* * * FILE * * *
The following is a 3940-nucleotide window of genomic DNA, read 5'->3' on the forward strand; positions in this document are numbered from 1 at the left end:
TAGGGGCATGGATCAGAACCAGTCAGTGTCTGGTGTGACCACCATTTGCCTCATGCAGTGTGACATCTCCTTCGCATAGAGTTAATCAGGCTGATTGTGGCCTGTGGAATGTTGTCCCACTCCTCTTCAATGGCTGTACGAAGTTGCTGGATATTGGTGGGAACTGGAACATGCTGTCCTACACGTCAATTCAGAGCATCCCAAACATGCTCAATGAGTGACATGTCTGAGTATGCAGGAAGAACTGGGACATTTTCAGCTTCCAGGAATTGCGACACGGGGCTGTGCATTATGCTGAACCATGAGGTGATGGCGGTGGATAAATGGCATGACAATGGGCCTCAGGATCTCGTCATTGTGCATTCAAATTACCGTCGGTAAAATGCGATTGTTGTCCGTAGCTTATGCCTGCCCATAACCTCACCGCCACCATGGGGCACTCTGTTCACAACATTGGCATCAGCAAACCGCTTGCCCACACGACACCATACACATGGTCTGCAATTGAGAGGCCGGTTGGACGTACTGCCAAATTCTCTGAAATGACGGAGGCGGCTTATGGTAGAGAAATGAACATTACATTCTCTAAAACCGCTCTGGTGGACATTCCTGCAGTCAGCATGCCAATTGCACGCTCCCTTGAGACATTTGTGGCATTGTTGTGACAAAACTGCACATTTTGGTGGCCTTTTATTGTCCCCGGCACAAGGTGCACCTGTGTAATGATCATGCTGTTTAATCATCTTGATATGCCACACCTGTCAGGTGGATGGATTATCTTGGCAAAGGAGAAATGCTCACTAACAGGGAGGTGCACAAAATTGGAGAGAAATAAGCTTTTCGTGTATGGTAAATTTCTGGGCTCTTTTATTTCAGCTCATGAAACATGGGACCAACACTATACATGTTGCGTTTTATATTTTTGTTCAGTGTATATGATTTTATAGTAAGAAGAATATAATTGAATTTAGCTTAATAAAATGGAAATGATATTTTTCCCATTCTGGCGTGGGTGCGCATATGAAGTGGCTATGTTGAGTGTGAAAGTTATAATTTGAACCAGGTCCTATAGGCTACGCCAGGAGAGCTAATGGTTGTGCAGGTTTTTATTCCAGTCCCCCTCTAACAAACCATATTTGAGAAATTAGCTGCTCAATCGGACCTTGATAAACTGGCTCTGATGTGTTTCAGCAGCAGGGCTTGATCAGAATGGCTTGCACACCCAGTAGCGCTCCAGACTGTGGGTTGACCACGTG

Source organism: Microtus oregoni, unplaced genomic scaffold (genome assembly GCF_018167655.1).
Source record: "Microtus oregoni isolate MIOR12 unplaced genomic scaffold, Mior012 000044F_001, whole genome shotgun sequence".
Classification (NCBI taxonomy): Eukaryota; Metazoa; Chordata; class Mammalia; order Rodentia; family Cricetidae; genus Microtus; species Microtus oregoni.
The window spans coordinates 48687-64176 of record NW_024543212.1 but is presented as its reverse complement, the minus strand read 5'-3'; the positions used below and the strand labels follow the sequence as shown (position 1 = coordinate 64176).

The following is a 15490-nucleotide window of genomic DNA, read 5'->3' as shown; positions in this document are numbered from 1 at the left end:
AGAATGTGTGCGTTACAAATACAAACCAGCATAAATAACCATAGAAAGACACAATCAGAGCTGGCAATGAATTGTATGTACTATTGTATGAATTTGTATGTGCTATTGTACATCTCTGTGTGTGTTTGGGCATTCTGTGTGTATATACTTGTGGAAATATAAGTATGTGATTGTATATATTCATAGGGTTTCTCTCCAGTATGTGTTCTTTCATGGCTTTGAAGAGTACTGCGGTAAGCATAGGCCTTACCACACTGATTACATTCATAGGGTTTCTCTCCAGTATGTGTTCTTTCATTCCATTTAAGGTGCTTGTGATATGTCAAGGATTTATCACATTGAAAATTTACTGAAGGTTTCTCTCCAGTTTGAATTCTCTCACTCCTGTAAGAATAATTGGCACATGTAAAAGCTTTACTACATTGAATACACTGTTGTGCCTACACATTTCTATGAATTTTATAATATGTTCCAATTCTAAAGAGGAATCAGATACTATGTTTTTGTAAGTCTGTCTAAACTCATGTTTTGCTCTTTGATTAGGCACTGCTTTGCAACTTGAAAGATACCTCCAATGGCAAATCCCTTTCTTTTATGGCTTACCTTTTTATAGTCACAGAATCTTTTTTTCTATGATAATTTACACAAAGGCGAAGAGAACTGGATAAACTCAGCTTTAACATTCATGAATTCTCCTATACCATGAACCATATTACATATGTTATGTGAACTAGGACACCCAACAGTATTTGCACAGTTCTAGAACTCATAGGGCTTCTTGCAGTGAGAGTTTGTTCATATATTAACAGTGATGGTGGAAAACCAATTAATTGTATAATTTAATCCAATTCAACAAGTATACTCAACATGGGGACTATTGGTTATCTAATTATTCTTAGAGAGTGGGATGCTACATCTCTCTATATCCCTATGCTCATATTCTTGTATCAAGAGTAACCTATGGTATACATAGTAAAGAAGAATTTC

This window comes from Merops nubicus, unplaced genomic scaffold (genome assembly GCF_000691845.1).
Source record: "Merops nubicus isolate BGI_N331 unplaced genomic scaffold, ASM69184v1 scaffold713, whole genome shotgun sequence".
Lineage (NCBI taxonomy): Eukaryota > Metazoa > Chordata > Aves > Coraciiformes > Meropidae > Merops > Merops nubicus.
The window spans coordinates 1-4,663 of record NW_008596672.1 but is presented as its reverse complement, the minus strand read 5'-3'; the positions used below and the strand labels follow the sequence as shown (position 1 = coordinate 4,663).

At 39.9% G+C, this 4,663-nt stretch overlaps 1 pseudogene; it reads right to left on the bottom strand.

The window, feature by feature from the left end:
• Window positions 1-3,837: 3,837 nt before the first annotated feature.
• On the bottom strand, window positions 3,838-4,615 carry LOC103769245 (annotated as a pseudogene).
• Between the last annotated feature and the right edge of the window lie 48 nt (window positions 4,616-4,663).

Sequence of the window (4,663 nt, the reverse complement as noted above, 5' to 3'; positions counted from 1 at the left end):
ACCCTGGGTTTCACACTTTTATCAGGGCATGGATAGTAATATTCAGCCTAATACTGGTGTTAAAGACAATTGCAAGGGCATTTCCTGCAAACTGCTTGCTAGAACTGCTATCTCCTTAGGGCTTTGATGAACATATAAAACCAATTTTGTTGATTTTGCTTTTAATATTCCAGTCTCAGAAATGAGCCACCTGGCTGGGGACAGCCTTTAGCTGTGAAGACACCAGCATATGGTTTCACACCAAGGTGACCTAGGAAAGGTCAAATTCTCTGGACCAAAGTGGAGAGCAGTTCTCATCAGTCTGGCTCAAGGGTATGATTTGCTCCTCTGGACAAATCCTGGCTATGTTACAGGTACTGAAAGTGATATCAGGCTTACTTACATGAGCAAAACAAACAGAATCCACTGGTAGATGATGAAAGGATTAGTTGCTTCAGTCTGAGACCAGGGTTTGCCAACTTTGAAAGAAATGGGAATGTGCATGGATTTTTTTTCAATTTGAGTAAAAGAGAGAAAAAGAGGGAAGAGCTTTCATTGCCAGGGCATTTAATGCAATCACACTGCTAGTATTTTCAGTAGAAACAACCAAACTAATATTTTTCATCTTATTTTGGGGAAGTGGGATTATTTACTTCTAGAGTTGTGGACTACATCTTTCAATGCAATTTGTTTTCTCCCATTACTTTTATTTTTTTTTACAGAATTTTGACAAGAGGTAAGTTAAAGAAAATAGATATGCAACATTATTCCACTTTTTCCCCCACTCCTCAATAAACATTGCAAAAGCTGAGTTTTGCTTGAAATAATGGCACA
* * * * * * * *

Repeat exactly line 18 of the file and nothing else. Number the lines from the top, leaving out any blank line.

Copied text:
Sequence of the window (4,663 nt, the reverse complement as noted above, 5' to 3'; positions counted from 1 at the left end):